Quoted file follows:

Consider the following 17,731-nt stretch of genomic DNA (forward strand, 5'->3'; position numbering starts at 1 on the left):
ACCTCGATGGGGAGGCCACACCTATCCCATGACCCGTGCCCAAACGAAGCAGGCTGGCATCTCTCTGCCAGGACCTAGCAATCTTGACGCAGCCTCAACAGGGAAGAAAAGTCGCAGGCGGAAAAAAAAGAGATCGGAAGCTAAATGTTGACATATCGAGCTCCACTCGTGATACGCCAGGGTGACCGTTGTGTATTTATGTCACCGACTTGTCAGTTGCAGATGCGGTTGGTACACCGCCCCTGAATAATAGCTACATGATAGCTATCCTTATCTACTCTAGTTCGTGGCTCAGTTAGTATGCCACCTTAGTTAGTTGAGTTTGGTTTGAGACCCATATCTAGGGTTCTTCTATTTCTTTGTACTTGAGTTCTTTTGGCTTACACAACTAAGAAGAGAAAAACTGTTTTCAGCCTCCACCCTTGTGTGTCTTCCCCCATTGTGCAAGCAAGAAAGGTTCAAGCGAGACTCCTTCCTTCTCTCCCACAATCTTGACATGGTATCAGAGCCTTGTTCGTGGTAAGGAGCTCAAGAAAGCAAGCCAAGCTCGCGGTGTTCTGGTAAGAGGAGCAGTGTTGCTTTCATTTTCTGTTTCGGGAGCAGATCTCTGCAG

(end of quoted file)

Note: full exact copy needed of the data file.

Consider the following 17,731-nt stretch of genomic DNA (forward strand, 5'->3'; position numbering starts at 1 on the left):
ACCTCGATGGGGAGGCCACACCTATCCCATGACCCGTGCCCAAACGAAGCAGGCTGGCATCTCTCTGCCAGGACCTAGCAATCTTGACGCAGCCTCAACAGGGAAGAAAAGTCGCAGGCGGAAAAAAAAGAGATCGGAAGCTAAATGTTGACATATCGAGCTCCACTCGTGATACGCCAGGGTGACCGTTGTGTATTTATGTCACCGACTTGTCAGTTGCAGATGCGGTTGGTACACCGCCCCTGAATAATAGCTACATGATAGCTATCCTTATCTACTCTAGTTCGTGGCTCAGTTAGTATGCCACCTTAGTTAGTTGAGTTTGGTTTGAGACCCATATCTAGGGTTCTTCTATTTCTTTGTACTTGAGTTCTTTTGGCTTACACAACTAAGAAGAGAAAAACTGTTTTCAGCCTCCACCCTTGTGTGTCTTCCCCCATTGTGCAAGCAAGAAAGGTTCAAGCGAGACTCCTTCCTTCTCTCCCACAATCTTGACATGGTATCAGAGCCTTGTTCGTGGTAAGGAGCTCAAGAAAGCAAGCCAAGCTCGCGGTGTTCTGGTAAGAGGAGCAGTGTTGCTTTCATTTTCTGTTTCGGGAGCAGATCTCTGCAG